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GP Week : Issue 161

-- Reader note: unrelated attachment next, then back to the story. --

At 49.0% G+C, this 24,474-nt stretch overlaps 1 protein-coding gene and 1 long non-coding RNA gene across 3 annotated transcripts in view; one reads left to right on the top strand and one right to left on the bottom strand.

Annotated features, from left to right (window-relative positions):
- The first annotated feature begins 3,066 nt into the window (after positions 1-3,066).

at BRIEFLY » In a continuation of the Bridgestone tyre saga, the company told factory Yamaha riders not to use their preferred softer choice because, as Lorenzo said: “they told me pieces would come off it”. It cost him and Ben Spies lap time, they believed, with the American saying later “I don’t have the championship to worry about, so I’d have been prepared to take a chance.” » Mahindra rider Marcel Schrotter raced his last GP for the Indian-owned team in Germany, after they mutually agreed to split. The machine uses the Oral engine, still in the early stages of development. “I am 19 years old and not a test rider,” said Schrotter. “I need a better target.” He has scored points just once this year. Team manager Nicola Casadei said: “We agreed together, and I would be happy to work with him again in the future.” Pending approval, they plan to replace him with 27-year-old Italian Ricardo Moretti, heading the national 125 championship on a Mahindra two-stroke, and test-rider for the Moto3 bike. » Many thought that Sandro Cortese should have been sanctioned after nearly knocking team-mate Danny Kent off at Assen as they battled for the lead, but Race Director Mike Webb explained at the Sachsenring why he had not been disciplined. “We studied that incident for a long, long time. We had a really good helicopter shot that proved it was actually Kent that slowed down because he ran wide, and the other two kept their line and speed exactly the same. It was one of those things.” Jorge Lorenzo fears that the loss of an engine when he was innocent victim of Alvaro Bautista’s first-corner crash at Assen could cause him serious problems at the far end of the season – and at the Sachsenring he reverted to the first of his six allocated engines, completing its fourth race, one over schedule. His day-old Assen engine, with less than 200 of a scheduled 1,500 kilometres completed, was destroyed when the throttle jammed open with the bike on its side. “It will make it more difficult to finish the season,” he said. “I need to speak with Yamaha to decide, but I hope I can manage all the practices later in the year,” he said. Asked if he might have to operate to a lower rev limit, he said that was not a practical solution. Average mileage at a GP weekend is around 500 km, and with only six engines for the year each needs to complete at least 1,500 km. Loss of one engine before the mid-point of the season raises the average by 300 km. The penalty for exceeding the allocation is to start from pit lane ten seconds after the lights. Moto2 engines are supplied by Dorna to a schedule, flexible if there is any engine fault or accident damage; but Moto3 operates to an eight-engine limit. The first pit-lane start in the smallest class was at the Sachsenring, where Ioda rider Luigi Morciano broke out his ninth of the team’s own engines. The other independent engine users Mahindra are also in danger of exceeding the limit. LORENZO: ENGINE LOSS “COULD BE A PROBLEM” 12 GPWEEK.com // PARTNERS: MOTOGP >>> NEWS